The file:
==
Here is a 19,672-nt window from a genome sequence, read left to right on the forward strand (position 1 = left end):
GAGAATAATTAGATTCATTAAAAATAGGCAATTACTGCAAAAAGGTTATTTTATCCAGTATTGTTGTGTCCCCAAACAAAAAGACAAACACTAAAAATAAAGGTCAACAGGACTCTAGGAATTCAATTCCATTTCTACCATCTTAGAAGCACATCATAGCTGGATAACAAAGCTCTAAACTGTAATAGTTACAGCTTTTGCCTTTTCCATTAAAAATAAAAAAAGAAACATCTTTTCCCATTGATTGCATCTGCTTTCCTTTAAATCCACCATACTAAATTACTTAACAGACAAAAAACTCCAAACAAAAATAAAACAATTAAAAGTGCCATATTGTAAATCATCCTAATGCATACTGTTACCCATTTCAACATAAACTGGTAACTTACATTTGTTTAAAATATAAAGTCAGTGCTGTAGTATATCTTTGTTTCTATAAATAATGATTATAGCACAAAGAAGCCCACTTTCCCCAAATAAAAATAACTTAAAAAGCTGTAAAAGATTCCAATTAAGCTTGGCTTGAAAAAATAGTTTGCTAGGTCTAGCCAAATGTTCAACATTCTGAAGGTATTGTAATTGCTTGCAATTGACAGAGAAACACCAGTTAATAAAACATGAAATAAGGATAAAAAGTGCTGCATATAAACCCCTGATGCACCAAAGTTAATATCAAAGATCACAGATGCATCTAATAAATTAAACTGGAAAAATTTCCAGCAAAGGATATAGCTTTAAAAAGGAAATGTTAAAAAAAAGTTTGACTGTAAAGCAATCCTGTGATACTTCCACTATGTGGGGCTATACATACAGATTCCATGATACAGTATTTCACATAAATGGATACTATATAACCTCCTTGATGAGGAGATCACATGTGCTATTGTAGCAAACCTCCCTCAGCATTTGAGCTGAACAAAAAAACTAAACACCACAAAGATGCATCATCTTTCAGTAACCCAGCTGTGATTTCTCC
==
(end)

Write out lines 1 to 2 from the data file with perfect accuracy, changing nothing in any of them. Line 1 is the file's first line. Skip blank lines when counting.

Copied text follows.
Here is a 19,672-nt window from a genome sequence, read left to right on the forward strand (position 1 = left end):
GAGAATAATTAGATTCATTAAAAATAGGCAATTACTGCAAAAAGGTTATTTTATCCAGTATTGTTGTGTCCCCAAACAAAAAGACAAACACTAAAAATAAAGGTCAACAGGACTCTAGGAATTCAATTCCATTTCTACCATCTTAGAAGCACATCATAGCTGGATAACAAAGCTCTAAACTGTAATAGTTACAGCTTTTGCCTTTTCCATTAAAAATAAAAAAAGAAACATCTTTTCCCATTGATTGCATCTGCTTTCCTTTAAATCCACCATACTAAATTACTTAACAGACAAAAAACTCCAAACAAAAATAAAACAATTAAAAGTGCCATATTGTAAATCATCCTAATGCATACTGTTACCCATTTCAACATAAACTGGTAACTTACATTTGTTTAAAATATAAAGTCAGTGCTGTAGTATATCTTTGTTTCTATAAATAATGATTATAGCACAAAGAAGCCCACTTTCCCCAAATAAAAATAACTTAAAAAGCTGTAAAAGATTCCAATTAAGCTTGGCTTGAAAAAATAGTTTGCTAGGTCTAGCCAAATGTTCAACATTCTGAAGGTATTGTAATTGCTTGCAATTGACAGAGAAACACCAGTTAATAAAACATGAAATAAGGATAAAAAGTGCTGCATATAAACCCCTGATGCACCAAAGTTAATATCAAAGATCACAGATGCATCTAATAAATTAAACTGGAAAAATTTCCAGCAAAGGATATAGCTTTAAAAAGGAAATGTTAAAAAAAAGTTTGACTGTAAAGCAATCCTGTGATACTTCCACTATGTGGGGCTATACATACAGATTCCATGATACAGTATTTCACATAAATGGATACTATATAACCTCCTTGATGAGGAGATCACATGTGCTATTGTAGCAAACCTCCCTCAGCATTTGAGCTGAACAAAAAAACTAAACACCACAAAGATGCATCATCTTTCAGTAACCCAGCTGTGATTTCTCC